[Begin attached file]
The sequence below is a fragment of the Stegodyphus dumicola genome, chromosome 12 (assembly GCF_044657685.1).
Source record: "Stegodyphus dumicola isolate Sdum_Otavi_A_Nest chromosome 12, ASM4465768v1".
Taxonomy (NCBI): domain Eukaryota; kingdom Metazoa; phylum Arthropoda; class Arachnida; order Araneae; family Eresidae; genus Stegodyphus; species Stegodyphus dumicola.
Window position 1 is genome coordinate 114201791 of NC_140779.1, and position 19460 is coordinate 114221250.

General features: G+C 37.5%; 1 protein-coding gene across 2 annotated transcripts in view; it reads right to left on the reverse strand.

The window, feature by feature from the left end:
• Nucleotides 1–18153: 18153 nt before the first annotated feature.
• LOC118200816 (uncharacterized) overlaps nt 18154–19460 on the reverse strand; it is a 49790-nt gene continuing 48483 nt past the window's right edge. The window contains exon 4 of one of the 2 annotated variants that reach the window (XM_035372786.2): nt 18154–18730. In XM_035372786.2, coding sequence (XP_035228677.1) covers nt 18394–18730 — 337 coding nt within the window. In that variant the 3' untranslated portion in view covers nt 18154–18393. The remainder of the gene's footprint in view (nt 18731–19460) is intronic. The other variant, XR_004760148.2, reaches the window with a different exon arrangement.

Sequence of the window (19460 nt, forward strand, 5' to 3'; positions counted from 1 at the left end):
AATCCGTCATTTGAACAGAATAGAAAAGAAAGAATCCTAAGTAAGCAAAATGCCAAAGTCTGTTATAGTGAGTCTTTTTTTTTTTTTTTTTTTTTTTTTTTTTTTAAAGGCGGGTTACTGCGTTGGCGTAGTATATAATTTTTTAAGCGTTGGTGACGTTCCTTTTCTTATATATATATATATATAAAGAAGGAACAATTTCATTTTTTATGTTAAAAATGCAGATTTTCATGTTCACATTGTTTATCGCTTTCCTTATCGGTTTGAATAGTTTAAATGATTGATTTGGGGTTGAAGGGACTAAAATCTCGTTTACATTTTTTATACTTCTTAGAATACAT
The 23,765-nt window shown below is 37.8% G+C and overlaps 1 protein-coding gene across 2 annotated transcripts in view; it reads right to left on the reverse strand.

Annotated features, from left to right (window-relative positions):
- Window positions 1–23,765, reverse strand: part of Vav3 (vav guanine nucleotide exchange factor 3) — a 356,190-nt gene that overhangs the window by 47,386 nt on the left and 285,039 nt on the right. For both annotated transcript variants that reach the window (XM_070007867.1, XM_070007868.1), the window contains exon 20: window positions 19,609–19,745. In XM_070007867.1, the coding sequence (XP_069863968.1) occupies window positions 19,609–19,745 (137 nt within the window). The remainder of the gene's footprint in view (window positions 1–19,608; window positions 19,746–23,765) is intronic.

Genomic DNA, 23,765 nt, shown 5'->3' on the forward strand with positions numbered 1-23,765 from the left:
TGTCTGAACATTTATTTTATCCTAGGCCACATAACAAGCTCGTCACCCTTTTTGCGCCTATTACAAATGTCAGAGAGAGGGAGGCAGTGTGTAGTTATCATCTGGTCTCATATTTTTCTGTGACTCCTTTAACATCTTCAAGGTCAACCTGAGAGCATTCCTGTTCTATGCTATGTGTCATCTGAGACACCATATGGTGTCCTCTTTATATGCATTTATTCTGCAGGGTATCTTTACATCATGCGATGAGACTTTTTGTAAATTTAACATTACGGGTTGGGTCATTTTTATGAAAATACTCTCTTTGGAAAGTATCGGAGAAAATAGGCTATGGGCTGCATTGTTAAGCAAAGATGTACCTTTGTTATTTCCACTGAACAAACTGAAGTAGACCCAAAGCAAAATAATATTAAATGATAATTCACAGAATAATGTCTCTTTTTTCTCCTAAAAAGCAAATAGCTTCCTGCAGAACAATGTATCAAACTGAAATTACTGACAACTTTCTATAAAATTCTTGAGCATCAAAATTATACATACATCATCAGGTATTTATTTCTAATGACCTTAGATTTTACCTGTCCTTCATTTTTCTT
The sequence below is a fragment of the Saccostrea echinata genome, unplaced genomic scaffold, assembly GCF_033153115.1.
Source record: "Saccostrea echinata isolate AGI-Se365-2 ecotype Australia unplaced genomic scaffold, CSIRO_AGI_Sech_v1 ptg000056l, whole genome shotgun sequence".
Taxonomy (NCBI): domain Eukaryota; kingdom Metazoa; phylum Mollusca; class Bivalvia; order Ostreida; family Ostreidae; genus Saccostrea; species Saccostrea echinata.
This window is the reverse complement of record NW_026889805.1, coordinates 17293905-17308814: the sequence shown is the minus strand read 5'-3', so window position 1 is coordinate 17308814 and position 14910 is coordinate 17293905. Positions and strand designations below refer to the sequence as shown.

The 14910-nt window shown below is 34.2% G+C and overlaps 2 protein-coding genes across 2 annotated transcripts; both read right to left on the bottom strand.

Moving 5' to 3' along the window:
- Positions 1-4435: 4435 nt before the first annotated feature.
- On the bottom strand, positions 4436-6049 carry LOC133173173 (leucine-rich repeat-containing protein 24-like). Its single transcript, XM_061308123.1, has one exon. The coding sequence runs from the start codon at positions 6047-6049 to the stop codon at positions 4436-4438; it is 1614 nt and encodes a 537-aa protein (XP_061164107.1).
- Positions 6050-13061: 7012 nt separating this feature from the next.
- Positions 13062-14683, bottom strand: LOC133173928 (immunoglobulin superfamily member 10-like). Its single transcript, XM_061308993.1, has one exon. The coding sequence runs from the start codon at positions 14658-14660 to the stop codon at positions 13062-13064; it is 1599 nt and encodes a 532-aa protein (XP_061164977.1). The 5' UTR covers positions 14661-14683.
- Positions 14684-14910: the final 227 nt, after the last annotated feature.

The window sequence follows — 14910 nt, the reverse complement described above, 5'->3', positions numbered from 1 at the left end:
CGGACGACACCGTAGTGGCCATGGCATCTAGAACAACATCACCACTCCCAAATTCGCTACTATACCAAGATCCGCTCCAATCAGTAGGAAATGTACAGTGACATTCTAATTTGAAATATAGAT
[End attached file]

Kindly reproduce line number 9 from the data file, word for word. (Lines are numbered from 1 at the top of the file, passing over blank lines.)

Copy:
Sequence of the window (19460 nt, forward strand, 5' to 3'; positions counted from 1 at the left end):